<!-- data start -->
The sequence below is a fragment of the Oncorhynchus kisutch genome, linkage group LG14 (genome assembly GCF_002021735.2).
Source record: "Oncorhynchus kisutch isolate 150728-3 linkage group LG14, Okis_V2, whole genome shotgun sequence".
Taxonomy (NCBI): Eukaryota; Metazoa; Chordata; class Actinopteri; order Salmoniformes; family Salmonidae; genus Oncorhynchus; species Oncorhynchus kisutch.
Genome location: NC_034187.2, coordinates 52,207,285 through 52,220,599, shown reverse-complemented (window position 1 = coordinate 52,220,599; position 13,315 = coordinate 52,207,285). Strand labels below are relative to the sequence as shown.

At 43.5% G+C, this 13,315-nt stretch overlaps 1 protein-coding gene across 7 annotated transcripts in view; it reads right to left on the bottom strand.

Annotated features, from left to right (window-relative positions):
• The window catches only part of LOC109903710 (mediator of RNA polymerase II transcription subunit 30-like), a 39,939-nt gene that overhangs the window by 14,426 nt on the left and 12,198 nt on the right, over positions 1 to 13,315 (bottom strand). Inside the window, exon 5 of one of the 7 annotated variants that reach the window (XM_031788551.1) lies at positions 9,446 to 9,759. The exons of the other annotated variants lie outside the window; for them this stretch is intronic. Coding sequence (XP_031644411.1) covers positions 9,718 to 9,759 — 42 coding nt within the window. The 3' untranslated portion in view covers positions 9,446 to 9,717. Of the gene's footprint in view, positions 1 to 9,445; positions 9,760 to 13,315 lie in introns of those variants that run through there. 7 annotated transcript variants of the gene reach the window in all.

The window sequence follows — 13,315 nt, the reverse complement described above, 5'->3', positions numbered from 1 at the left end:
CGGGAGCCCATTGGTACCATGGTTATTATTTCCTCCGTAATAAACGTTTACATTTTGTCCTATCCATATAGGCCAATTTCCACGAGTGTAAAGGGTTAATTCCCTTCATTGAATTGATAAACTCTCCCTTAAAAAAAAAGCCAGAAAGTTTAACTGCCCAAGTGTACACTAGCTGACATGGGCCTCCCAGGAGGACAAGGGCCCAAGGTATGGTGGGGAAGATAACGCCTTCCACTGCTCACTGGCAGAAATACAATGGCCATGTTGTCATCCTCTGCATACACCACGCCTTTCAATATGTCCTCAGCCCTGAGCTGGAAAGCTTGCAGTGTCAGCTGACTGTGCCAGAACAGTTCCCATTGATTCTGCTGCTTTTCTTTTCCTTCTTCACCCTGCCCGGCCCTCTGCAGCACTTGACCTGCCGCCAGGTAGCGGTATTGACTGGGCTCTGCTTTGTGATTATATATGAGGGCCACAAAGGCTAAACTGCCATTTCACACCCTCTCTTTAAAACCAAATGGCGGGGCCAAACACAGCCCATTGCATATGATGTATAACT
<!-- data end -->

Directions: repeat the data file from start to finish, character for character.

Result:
The sequence below is a fragment of the Oncorhynchus kisutch genome, linkage group LG14 (genome assembly GCF_002021735.2).
Source record: "Oncorhynchus kisutch isolate 150728-3 linkage group LG14, Okis_V2, whole genome shotgun sequence".
Taxonomy (NCBI): Eukaryota; Metazoa; Chordata; class Actinopteri; order Salmoniformes; family Salmonidae; genus Oncorhynchus; species Oncorhynchus kisutch.
Genome location: NC_034187.2, coordinates 52,207,285 through 52,220,599, shown reverse-complemented (window position 1 = coordinate 52,220,599; position 13,315 = coordinate 52,207,285). Strand labels below are relative to the sequence as shown.

At 43.5% G+C, this 13,315-nt stretch overlaps 1 protein-coding gene across 7 annotated transcripts in view; it reads right to left on the bottom strand.

Annotated features, from left to right (window-relative positions):
• The window catches only part of LOC109903710 (mediator of RNA polymerase II transcription subunit 30-like), a 39,939-nt gene that overhangs the window by 14,426 nt on the left and 12,198 nt on the right, over positions 1 to 13,315 (bottom strand). Inside the window, exon 5 of one of the 7 annotated variants that reach the window (XM_031788551.1) lies at positions 9,446 to 9,759. The exons of the other annotated variants lie outside the window; for them this stretch is intronic. Coding sequence (XP_031644411.1) covers positions 9,718 to 9,759 — 42 coding nt within the window. The 3' untranslated portion in view covers positions 9,446 to 9,717. Of the gene's footprint in view, positions 1 to 9,445; positions 9,760 to 13,315 lie in introns of those variants that run through there. 7 annotated transcript variants of the gene reach the window in all.

The window sequence follows — 13,315 nt, the reverse complement described above, 5'->3', positions numbered from 1 at the left end:
CGGGAGCCCATTGGTACCATGGTTATTATTTCCTCCGTAATAAACGTTTACATTTTGTCCTATCCATATAGGCCAATTTCCACGAGTGTAAAGGGTTAATTCCCTTCATTGAATTGATAAACTCTCCCTTAAAAAAAAAGCCAGAAAGTTTAACTGCCCAAGTGTACACTAGCTGACATGGGCCTCCCAGGAGGACAAGGGCCCAAGGTATGGTGGGGAAGATAACGCCTTCCACTGCTCACTGGCAGAAATACAATGGCCATGTTGTCATCCTCTGCATACACCACGCCTTTCAATATGTCCTCAGCCCTGAGCTGGAAAGCTTGCAGTGTCAGCTGACTGTGCCAGAACAGTTCCCATTGATTCTGCTGCTTTTCTTTTCCTTCTTCACCCTGCCCGGCCCTCTGCAGCACTTGACCTGCCGCCAGGTAGCGGTATTGACTGGGCTCTGCTTTGTGATTATATATGAGGGCCACAAAGGCTAAACTGCCATTTCACACCCTCTCTTTAAAACCAAATGGCGGGGCCAAACACAGCCCATTGCATATGATGTATAACT